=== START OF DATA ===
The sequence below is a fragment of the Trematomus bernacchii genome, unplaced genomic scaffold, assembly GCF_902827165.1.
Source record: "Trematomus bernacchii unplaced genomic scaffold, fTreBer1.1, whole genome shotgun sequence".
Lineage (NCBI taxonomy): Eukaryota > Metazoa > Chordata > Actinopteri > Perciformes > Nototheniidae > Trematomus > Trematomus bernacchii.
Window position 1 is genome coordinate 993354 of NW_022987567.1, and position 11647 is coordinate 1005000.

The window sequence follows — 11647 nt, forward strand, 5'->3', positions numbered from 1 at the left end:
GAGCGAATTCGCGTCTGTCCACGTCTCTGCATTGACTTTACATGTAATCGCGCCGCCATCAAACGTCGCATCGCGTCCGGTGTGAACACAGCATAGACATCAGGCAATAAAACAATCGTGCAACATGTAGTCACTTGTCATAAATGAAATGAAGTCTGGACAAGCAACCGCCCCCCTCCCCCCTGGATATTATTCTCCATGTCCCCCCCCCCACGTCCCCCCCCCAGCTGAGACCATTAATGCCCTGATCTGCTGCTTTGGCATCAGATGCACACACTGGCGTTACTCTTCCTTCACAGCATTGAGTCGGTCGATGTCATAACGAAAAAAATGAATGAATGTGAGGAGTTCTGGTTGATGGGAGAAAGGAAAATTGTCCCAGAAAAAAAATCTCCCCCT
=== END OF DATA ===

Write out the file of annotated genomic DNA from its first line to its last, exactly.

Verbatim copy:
The sequence below is a fragment of the Trematomus bernacchii genome, unplaced genomic scaffold, assembly GCF_902827165.1.
Source record: "Trematomus bernacchii unplaced genomic scaffold, fTreBer1.1, whole genome shotgun sequence".
Lineage (NCBI taxonomy): Eukaryota > Metazoa > Chordata > Actinopteri > Perciformes > Nototheniidae > Trematomus > Trematomus bernacchii.
Window position 1 is genome coordinate 993354 of NW_022987567.1, and position 11647 is coordinate 1005000.

The window sequence follows — 11647 nt, forward strand, 5'->3', positions numbered from 1 at the left end:
GAGCGAATTCGCGTCTGTCCACGTCTCTGCATTGACTTTACATGTAATCGCGCCGCCATCAAACGTCGCATCGCGTCCGGTGTGAACACAGCATAGACATCAGGCAATAAAACAATCGTGCAACATGTAGTCACTTGTCATAAATGAAATGAAGTCTGGACAAGCAACCGCCCCCCTCCCCCCTGGATATTATTCTCCATGTCCCCCCCCCCACGTCCCCCCCCCAGCTGAGACCATTAATGCCCTGATCTGCTGCTTTGGCATCAGATGCACACACTGGCGTTACTCTTCCTTCACAGCATTGAGTCGGTCGATGTCATAACGAAAAAAATGAATGAATGTGAGGAGTTCTGGTTGATGGGAGAAAGGAAAATTGTCCCAGAAAAAAAATCTCCCCCT